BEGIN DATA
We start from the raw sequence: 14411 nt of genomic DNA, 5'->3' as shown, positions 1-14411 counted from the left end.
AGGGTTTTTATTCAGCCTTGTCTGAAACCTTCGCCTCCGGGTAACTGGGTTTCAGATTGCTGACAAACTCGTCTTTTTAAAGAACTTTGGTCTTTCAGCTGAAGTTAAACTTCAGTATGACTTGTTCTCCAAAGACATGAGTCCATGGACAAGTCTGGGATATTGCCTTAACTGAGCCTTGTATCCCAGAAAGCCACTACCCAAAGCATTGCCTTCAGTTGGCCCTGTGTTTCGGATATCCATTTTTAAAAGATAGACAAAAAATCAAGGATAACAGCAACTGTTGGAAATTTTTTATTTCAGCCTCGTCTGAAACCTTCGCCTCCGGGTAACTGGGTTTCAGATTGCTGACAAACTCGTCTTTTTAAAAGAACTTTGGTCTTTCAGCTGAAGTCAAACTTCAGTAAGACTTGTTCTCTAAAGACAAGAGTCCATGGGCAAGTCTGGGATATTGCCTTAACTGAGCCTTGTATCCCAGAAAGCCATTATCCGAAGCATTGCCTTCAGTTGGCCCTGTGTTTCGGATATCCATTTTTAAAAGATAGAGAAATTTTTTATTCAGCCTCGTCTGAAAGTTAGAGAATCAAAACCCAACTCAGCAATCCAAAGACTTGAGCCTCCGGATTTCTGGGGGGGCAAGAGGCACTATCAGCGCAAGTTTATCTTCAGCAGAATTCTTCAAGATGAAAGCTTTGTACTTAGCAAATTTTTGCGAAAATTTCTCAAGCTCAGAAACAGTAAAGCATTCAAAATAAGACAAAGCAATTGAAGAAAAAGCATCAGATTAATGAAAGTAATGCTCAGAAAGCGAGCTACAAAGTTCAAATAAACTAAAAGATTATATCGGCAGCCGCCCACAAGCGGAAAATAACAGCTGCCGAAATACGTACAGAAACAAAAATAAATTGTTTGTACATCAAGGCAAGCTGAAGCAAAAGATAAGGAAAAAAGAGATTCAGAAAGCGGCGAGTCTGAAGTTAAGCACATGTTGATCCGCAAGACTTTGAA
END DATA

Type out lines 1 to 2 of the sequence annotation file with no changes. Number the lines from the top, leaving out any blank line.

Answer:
We start from the raw sequence: 14411 nt of genomic DNA, 5'->3' as shown, positions 1-14411 counted from the left end.
AGGGTTTTTATTCAGCCTTGTCTGAAACCTTCGCCTCCGGGTAACTGGGTTTCAGATTGCTGACAAACTCGTCTTTTTAAAGAACTTTGGTCTTTCAGCTGAAGTTAAACTTCAGTATGACTTGTTCTCCAAAGACATGAGTCCATGGACAAGTCTGGGATATTGCCTTAACTGAGCCTTGTATCCCAGAAAGCCACTACCCAAAGCATTGCCTTCAGTTGGCCCTGTGTTTCGGATATCCATTTTTAAAAGATAGACAAAAAATCAAGGATAACAGCAACTGTTGGAAATTTTTTATTTCAGCCTCGTCTGAAACCTTCGCCTCCGGGTAACTGGGTTTCAGATTGCTGACAAACTCGTCTTTTTAAAAGAACTTTGGTCTTTCAGCTGAAGTCAAACTTCAGTAAGACTTGTTCTCTAAAGACAAGAGTCCATGGGCAAGTCTGGGATATTGCCTTAACTGAGCCTTGTATCCCAGAAAGCCATTATCCGAAGCATTGCCTTCAGTTGGCCCTGTGTTTCGGATATCCATTTTTAAAAGATAGAGAAATTTTTTATTCAGCCTCGTCTGAAAGTTAGAGAATCAAAACCCAACTCAGCAATCCAAAGACTTGAGCCTCCGGATTTCTGGGGGGGCAAGAGGCACTATCAGCGCAAGTTTATCTTCAGCAGAATTCTTCAAGATGAAAGCTTTGTACTTAGCAAATTTTTGCGAAAATTTCTCAAGCTCAGAAACAGTAAAGCATTCAAAATAAGACAAAGCAATTGAAGAAAAAGCATCAGATTAATGAAAGTAATGCTCAGAAAGCGAGCTACAAAGTTCAAATAAACTAAAAGATTATATCGGCAGCCGCCCACAAGCGGAAAATAACAGCTGCCGAAATACGTACAGAAACAAAAATAAATTGTTTGTACATCAAGGCAAGCTGAAGCAAAAGATAAGGAAAAAAGAGATTCAGAAAGCGGCGAGTCTGAAGTTAAGCACATGTTGATCCGCAAGACTTTGAA